I always look at people who do something really, really well and I wonder how it feels. How does it feel to be a heart surgeon who can remove a piece of someone’s 3mm-in-diameter aorta and replace it with something man-made, pull the even smaller veins through and make it work again? At least I know how it feels to have that done to me and I’m humbled by the precision of someone else’s expertise. How does it feel to be a violinist in a classical orchestra, playing a masterpiece to perfection? How does it feel to be a steno typist in court, recording what is said by everyone with absolute precision and at the speed of real speech day by day?

These people are really professionals. They do this one thing so perfect that they are in demand in their specific field. They are good at it, because they do what they do for hours and hours almost every day of their life. They are not like me scrambling around the house, doing a bit of writing, then fixing trousers, then decide to make a bag, then try to paint something and then get the urge to make ‘art pictures’ on my camera and then get bored. And at the end of the day, none of those things I made are masterpieces. They might look nice or be useful, or they might be a flop, but they definitely aren’t perfect or even really good. I quite enjoy doing so many different things, because I get bored easily – except when I’m writing. I can do that for hours every day. I just wish I did. Maybe I would have been a better writer then and maybe I would be able to write a masterpiece.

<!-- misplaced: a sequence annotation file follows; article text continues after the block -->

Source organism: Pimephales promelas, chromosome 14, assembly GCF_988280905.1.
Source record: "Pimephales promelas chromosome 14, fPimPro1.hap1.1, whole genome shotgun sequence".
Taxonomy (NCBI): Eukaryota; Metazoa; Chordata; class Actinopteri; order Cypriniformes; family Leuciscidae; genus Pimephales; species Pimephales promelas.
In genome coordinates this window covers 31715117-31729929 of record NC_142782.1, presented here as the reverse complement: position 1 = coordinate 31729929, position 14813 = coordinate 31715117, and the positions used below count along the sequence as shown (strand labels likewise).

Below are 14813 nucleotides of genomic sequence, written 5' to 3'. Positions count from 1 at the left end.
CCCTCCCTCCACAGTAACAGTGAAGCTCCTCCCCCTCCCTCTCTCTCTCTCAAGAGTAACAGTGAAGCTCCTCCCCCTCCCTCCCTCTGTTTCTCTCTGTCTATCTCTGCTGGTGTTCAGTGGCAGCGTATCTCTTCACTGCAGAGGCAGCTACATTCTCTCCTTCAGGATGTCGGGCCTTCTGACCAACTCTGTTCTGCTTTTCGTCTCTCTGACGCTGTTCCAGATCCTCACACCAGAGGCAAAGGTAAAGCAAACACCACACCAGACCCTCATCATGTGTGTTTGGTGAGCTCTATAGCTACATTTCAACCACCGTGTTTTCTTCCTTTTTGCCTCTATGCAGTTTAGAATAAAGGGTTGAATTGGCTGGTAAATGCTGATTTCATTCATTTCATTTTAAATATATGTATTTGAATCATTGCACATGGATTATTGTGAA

I’m not belittling my efforts at all. I like being able to do so many things – even if I don’t do it all that well. It’s just that I really, really admire that excellent Grade 1 teacher who teaches children to read and write within two months from starting school, or the Djokovich or Federer or Murray who can hit a tennis ball precisely where they want to or the neighbour who’s cake is always a success. I think it must be an awesome feeling to do something so good that you know it will almost never fail, that it would almost always be hugely successful. Because later on, even if you do what you do slightly ‘worse’ your good reputation will pull you through. (Not that it works so well for our country’s rugby players.) Because even if the latest John Grisham novel wasn’t as good as all his previous ones, you will keep reading them, because you know that the next one will be on par again. Excellence breeds excellence. I read another version of the saying “Practice makes perfect” somewhere. It goes something like “Practice until you know you can’t fail anymore”.  I want to do just one thing that well!

It is not only heart surgeons and tennis players who impress me though. People doing everyday jobs, like making burgers or sewing socks or putting products in their packaging amazes me. There are a few of these video clips doing the rounds on the net. I always watch them in astonishment, taking off the proverbial hat to them virtually by liking or sharing the clips. (Some of the footage is duplicated in the clips and the resolution isn’t always good, but I’m sure you will be impressed too.) https://youtu.be/vZK5mzj62Pk, https://youtu.be/494dUevcqJM, https://youtu.be/RsnTNCKMaR4, https://youtu.be/wo7qvyqQ_xE

And if you are one of those people who have the ability to do something perfectly well – enjoy it. I salute you!

© 2016  – I, Fielies (also Riëtte) De Kock is trying hard to be an awesomest wife and greatest lover, finest mom and to write some masterpiece – all at the same time. I share my current living space in Cairo, Egypt with my husband, young-adult son, the building’s two cats and the space in my head with more ideas and story characters than I can handle.